Del Mar contests legal basis for proposed 259-unit housing project on north bluff

Renderings of Seaside Ridge
Renderings of Seaside Ridge, a proposed 259-unit apartment complex in Del Mar. It is on a nearly 7-acre site near Dog Beach.
(Frank Wolden)

The city of Del Mar informed the developer of a proposed 259-unit housing project on the north bluff that the city is “not in agreement with the proposed legal basis” of the plans.

The San Diego Union-Tribune reported that the legal basis for the development, called Seaside Ridge, is contingent on state law that streamlines approvals when a city does not have a state-approved housing element.

Due to the state’s Regional Housing Needs Allocation process, Del Mar has to provide zoning for 175 new housing units, including 113 that are affordable. A key part of the city’s housing element depends on building about 50 affordable housing units at the Del Mar Fairgrounds, but city and fairgrounds officials are still in the process of working out a deal to make it happen

“It is the City’s position that the submitted application request is not consistent with the current zoning and density allowances for the property located at 929 Border Avenue,” Del Mar Principal Planner Matt Bator said in an Oct. 14 letter. “The City’s adopted Housing Element identifies a sufficient inventory of sites with correct zoning and capacity to meet the City’s RHNA without the need to rezone properties.”

The letter, which the city posted on its website, also says that the city will deem any future submittals for the project inconsistent with the city’s General Plan, zoning code, and Local Coastal Program. To continue with the project, the city is asking the developer to submit a General Plan amendment, rezone application, Local Coastal Program amendment, and eight other applications that would create a longer, arduous road to approval.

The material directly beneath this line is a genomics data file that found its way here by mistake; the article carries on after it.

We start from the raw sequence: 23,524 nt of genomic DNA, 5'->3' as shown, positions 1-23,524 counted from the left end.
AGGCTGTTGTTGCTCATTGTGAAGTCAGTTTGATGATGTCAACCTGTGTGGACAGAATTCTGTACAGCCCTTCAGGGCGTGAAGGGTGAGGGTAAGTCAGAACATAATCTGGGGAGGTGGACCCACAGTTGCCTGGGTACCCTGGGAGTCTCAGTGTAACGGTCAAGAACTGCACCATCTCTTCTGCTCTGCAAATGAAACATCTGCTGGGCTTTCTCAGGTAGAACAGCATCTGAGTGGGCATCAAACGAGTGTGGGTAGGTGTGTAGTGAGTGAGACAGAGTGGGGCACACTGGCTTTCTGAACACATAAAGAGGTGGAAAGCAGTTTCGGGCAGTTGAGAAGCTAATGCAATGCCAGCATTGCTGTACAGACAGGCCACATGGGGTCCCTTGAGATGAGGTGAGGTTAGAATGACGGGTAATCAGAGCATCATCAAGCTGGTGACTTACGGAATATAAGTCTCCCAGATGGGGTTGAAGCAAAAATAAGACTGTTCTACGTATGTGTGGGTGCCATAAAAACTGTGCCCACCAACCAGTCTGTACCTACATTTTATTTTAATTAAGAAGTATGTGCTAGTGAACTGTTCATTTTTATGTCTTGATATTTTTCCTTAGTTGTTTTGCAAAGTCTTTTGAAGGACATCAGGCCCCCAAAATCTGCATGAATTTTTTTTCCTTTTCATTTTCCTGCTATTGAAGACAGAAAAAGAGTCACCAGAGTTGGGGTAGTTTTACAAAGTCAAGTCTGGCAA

The letter was addressed to Manuel Nieto, of Nieto Consulting Engineers, who submitted the project on behalf of property owner Carol Lazier, according to application documents that were submitted to the city.

In their preliminary development application, they wrote that the project “provides much needed housing for Del Mar in all income ranges and gives equitable access to coastal resources, including households with low, very low, and extremely low income.” The 259 units include 71 studios, 131 one-bedrooms, 38 two-bedrooms and 19 three-bedrooms with an average unit size of 819 square feet, according to the application.

Nieto did not respond to a request for comment.

In 2020, about two-thirds of Del Mar voters rejected a ballot measure that would have led to a hotel project on the same Border Avenue property with up to 146 hotel rooms, 22 affordable housing units and public amenities. That proposal limited the building heights to two stories and 26 feet. Seaside Ridge would have nine buildings at an average height of 25 feet, with some up to four stories with a maximum height of 55 feet.

Del Mar Mayor Dwight Worden said in an email that he and the rest of the City Council have been advised against commenting on the proposed project because it is “a pending application that must be processed per the rules in due course.”